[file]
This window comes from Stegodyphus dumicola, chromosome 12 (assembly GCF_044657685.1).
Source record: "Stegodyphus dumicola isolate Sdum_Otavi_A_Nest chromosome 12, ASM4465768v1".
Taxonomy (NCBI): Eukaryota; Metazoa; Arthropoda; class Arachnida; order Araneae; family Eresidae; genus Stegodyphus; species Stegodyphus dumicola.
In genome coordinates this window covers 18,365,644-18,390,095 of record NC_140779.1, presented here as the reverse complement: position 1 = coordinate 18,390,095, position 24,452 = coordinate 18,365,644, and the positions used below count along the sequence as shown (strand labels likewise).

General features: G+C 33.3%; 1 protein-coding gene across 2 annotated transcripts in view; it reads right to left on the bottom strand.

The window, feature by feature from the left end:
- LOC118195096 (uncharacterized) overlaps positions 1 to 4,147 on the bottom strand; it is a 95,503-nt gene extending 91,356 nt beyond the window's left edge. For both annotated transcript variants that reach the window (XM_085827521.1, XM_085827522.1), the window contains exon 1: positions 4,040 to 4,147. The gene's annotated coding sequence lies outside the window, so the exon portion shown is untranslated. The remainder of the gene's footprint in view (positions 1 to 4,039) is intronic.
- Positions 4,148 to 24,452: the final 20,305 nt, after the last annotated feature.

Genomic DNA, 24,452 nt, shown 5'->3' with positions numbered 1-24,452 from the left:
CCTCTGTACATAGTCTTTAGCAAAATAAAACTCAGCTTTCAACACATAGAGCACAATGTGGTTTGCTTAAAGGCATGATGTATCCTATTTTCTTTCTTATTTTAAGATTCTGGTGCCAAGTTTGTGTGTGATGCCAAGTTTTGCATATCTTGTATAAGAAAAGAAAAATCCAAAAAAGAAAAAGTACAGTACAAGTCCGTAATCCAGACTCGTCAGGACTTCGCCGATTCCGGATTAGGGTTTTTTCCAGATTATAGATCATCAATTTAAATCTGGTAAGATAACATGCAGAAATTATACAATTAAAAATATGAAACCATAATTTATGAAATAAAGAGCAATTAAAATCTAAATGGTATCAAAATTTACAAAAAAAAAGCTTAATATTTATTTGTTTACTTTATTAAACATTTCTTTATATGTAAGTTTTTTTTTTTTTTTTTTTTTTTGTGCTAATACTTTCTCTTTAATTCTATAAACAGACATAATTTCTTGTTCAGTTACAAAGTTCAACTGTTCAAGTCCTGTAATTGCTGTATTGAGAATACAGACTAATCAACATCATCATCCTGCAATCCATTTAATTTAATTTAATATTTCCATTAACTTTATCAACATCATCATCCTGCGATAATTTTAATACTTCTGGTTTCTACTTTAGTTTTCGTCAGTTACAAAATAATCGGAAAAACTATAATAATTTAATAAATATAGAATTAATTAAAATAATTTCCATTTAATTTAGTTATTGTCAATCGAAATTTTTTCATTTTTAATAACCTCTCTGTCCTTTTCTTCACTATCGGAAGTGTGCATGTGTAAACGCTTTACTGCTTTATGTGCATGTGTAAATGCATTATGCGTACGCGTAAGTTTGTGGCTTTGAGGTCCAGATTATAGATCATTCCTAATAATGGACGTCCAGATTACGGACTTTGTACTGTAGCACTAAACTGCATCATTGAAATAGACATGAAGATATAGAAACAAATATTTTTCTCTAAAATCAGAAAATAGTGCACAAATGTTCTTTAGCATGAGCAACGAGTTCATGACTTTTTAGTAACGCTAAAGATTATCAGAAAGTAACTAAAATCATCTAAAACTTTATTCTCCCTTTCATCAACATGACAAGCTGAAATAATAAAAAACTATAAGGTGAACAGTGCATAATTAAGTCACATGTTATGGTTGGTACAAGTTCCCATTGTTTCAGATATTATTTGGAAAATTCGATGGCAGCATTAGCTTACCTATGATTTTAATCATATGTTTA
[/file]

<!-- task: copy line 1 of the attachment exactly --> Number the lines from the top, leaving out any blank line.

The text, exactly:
This window comes from Stegodyphus dumicola, chromosome 12 (assembly GCF_044657685.1).